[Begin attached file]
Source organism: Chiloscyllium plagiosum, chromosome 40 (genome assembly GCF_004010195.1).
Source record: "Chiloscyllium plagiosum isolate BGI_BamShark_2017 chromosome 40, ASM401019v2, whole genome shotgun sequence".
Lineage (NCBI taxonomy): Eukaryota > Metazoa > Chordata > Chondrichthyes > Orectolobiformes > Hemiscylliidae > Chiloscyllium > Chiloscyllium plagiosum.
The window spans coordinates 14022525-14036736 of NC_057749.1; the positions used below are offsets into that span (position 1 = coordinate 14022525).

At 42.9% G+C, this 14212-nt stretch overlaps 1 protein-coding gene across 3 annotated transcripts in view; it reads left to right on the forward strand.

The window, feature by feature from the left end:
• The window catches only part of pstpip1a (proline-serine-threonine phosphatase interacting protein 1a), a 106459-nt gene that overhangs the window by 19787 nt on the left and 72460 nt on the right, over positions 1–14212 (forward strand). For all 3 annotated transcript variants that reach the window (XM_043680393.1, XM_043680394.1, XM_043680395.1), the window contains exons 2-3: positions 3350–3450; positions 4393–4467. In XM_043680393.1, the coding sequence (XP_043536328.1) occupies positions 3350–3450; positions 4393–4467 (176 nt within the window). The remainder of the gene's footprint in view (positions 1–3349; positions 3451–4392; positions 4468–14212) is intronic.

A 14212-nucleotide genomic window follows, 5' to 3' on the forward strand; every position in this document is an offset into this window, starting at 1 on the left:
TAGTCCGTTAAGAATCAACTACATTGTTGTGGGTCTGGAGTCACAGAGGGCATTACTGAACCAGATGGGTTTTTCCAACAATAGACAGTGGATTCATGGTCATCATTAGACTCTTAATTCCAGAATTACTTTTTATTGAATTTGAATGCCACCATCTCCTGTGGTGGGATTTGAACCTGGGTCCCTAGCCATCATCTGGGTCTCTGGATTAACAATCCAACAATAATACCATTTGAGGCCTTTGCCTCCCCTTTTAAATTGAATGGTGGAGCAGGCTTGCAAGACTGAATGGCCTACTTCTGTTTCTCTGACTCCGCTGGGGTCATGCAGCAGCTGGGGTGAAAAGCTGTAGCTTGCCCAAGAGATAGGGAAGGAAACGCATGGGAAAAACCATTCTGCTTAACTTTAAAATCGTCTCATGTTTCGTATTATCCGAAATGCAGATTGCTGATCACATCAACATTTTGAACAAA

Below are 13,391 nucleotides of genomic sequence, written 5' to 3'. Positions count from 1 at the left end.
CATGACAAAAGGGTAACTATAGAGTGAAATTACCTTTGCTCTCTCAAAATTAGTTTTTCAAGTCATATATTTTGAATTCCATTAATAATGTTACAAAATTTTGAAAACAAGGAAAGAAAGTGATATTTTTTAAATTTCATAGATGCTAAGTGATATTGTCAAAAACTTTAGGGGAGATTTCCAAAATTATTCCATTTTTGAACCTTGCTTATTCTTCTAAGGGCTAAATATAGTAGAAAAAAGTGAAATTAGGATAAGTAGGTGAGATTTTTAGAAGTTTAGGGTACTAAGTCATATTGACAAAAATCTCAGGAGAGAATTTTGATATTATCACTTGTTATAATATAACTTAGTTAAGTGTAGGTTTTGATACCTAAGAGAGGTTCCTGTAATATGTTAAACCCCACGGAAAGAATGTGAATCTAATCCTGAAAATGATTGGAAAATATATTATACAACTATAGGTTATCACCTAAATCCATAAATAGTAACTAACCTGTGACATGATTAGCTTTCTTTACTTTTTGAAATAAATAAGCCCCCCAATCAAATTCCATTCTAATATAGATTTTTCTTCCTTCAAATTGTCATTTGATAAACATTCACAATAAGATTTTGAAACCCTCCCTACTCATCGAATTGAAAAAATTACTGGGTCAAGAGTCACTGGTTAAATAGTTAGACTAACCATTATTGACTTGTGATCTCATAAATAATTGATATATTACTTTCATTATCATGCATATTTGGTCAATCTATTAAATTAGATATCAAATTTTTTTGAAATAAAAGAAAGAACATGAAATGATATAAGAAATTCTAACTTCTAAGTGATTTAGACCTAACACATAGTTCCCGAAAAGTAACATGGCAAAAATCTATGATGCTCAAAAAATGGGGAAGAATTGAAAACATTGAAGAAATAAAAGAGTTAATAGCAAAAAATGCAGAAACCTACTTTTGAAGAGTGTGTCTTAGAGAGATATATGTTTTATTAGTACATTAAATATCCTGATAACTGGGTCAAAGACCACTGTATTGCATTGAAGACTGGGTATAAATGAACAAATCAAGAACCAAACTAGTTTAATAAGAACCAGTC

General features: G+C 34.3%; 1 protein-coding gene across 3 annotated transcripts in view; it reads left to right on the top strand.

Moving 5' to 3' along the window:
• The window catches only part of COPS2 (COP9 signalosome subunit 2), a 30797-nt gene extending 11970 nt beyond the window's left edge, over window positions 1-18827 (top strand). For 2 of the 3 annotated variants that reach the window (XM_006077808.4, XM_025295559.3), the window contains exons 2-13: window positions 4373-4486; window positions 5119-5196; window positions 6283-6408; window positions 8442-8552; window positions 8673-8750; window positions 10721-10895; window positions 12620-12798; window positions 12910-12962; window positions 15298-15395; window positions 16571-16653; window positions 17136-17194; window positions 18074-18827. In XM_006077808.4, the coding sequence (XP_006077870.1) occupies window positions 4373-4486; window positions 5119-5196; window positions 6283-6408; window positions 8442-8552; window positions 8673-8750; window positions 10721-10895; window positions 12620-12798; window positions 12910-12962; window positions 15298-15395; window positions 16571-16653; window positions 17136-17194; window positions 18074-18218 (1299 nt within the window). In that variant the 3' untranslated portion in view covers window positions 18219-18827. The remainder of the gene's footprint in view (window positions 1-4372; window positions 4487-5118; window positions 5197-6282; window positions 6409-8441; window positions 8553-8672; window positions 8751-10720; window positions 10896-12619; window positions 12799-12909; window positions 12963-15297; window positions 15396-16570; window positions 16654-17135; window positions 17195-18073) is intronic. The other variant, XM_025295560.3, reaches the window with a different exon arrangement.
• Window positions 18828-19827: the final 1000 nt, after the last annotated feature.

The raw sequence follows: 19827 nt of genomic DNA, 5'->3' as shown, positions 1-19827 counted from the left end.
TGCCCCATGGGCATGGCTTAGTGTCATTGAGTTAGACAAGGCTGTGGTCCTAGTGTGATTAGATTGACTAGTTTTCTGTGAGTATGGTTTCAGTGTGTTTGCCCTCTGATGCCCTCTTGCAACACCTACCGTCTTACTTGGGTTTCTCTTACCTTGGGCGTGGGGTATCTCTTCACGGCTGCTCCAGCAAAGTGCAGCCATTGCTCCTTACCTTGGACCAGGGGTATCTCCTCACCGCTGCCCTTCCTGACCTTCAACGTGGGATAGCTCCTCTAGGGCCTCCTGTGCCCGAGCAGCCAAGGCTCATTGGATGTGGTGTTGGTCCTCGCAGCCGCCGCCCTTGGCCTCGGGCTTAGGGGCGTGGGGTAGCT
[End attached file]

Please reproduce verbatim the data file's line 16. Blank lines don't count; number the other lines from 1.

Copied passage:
The raw sequence follows: 19827 nt of genomic DNA, 5'->3' as shown, positions 1-19827 counted from the left end.